Allen Stanford's brief, ill-starred time in the cricket sun is long gone.
The Texan crook, who organised the US$20 million winner-take-all game between England and the so-called Stanford Superstars in Antigua in November 2008, was found guilty of massive fraud in March, and this week received his legal comeuppance.
In that typically understated way of American justice, Stanford received 110 years in the slammer.
As prosecutor William Stellmach put it: "This is a man utterly without remorse. He treated his victims like roadkill."
Those with long memories will recall 2008 and the sight of some of the game's great names fawning at Stanford's side when he helicoptered into Lord's with, allegedly, his US$20 million in a large chest.
There's more than a few people rattling round the game at a high level who should be looking for a corner to hide whenever Stanford's name is mentioned.
Another development in the T20 world has emerged from the International Cricket Council.
The game's governing body has ruled out inserting a window in its scheduling calendar for the Indian Premier League.
The issue of clashes between the Indian-run league - which usually takes place from around early April until late May - and international cricket commitments will go nowhere fast.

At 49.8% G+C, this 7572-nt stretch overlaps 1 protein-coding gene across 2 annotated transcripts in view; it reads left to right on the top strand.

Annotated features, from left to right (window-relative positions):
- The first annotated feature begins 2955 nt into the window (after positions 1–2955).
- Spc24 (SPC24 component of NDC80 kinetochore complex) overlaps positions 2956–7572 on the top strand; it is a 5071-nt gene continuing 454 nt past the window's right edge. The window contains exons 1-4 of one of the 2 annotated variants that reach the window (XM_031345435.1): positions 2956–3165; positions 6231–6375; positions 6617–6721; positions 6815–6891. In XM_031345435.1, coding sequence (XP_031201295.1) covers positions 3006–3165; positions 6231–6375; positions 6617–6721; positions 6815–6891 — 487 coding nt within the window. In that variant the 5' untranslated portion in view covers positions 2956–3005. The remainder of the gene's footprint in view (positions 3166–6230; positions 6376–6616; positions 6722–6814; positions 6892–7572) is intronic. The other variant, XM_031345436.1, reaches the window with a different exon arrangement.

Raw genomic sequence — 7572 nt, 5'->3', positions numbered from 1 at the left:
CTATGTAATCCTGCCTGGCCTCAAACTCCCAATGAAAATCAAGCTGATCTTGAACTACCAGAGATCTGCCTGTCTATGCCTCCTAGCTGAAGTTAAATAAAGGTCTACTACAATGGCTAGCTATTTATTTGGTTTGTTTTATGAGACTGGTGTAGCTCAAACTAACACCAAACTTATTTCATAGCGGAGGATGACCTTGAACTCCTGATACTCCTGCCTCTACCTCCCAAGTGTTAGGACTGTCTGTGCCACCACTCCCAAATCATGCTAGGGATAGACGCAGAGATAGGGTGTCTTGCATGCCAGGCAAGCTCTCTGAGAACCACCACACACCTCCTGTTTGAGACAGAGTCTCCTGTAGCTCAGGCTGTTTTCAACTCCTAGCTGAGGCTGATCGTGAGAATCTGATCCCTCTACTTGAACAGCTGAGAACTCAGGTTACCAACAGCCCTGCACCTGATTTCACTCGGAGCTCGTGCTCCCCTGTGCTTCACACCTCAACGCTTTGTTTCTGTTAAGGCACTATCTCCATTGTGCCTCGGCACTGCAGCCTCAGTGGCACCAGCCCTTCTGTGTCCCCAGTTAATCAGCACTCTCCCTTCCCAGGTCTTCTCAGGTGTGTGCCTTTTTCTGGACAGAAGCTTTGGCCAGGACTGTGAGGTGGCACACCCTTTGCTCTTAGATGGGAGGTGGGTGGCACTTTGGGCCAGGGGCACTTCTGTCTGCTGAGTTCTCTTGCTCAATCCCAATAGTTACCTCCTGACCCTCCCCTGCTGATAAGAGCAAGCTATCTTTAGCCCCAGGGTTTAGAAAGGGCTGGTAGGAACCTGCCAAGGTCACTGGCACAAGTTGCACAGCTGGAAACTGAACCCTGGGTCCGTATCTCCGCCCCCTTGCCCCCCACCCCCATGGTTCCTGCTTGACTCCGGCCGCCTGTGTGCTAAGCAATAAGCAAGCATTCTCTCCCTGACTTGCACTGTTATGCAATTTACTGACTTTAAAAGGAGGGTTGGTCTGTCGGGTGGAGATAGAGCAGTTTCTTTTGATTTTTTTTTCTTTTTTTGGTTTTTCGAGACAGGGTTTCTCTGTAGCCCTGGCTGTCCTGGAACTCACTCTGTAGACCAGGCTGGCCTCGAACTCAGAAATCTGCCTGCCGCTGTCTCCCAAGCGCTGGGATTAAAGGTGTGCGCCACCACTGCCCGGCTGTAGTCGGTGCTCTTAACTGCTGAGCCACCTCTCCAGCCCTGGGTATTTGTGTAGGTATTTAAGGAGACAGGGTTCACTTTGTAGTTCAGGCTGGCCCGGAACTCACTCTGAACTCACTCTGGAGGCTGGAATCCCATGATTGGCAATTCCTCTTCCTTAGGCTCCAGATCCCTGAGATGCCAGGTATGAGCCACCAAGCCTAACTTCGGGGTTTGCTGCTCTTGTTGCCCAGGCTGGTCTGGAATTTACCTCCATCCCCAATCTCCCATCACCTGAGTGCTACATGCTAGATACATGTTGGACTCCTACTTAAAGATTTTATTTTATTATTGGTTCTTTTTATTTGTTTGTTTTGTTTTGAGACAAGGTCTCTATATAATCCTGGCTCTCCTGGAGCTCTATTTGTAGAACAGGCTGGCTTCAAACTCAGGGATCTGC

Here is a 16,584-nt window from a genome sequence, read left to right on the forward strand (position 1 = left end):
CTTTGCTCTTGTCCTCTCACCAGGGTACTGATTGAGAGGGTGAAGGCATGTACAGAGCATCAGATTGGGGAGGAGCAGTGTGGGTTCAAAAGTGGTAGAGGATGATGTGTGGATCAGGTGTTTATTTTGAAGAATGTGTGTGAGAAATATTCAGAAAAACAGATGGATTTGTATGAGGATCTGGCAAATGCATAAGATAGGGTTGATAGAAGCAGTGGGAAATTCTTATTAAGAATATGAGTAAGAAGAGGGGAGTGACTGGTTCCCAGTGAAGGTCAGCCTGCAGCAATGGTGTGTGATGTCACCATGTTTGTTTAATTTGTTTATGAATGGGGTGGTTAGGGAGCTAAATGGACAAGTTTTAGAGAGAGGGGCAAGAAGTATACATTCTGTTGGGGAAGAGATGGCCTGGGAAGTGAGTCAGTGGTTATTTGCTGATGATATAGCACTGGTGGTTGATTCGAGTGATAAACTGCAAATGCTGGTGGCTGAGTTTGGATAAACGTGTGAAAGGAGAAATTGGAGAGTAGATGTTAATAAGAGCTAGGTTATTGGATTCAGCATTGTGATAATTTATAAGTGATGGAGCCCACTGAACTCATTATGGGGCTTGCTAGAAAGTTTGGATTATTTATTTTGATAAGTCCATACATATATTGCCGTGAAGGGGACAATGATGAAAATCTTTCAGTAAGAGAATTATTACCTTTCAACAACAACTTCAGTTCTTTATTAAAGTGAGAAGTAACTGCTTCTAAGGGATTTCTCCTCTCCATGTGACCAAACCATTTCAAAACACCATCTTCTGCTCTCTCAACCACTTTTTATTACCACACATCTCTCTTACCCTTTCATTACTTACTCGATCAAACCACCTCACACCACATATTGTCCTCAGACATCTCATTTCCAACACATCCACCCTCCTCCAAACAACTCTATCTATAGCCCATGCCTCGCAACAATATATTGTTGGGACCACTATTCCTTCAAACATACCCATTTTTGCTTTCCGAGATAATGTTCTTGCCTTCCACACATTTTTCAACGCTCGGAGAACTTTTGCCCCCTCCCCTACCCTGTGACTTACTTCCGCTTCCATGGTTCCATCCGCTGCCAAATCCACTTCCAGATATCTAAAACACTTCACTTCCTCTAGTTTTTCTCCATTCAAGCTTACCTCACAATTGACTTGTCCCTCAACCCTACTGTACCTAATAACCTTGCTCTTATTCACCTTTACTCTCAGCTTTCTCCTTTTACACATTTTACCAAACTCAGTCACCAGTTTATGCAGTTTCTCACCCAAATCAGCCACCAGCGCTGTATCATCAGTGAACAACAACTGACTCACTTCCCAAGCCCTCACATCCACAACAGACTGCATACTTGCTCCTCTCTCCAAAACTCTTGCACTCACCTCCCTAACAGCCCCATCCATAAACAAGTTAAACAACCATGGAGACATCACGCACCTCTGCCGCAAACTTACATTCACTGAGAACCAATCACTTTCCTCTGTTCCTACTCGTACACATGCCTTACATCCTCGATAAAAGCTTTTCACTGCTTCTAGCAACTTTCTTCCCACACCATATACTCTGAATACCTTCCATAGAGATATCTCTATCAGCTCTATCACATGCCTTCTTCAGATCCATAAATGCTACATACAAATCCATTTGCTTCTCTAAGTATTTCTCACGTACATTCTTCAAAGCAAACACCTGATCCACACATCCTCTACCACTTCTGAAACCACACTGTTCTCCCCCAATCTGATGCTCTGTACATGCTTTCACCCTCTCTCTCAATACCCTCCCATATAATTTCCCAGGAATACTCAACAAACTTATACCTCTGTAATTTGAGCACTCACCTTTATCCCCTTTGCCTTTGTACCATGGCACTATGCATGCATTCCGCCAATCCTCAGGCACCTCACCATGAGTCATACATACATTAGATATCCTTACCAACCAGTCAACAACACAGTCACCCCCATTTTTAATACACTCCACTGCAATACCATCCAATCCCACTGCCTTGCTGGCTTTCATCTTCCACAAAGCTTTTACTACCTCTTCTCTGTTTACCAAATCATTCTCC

This year it has been the West Indies suffering, with several of its best players committed to IPL franchises and opting for that instead of both a home series against Australia and playing the test series in England. The results in England were dreadfully predictable with the fans short-changed and no one particularly interested.
New Zealand tour England next year, but with New Zealand Cricket having a five-week window for its contracted players to cash in at the IPL built into its arrangements with the Players' Association, means none of them will miss any international cricket on that tour.
Other countries aren't as fortunate in their dealings with their boards. In one sense, the ICC's decision is understandable.
They fear precedents and the idea of putting a two-month window into the Future Tours Programme, which is the international cricket calendar probably looks to them like the thin end of an extremely fat wedge.
However the IPL - whatever you think of it and it's place in the game - is five years old, the big daddy of T20 leagues and going nowhere soon. It attracts some of the game's finest players, who aren't off to Mumbai, Chennai and Pune for their health.
Each year there is at least one country hurt by the loss of its leading players.
So perhaps the ICC would be better to take it case by case.
Set aside a window, get it out of the way without harming a national team's interests. It could save a pile of discomfort for at least one country every year.
And having a break from international cricket for two months is no bad thing.
The ICC would have done it with gritted teeth but surely there is a case to do it on a trial basis and see how it plays out.
The ICC might just have been surprised.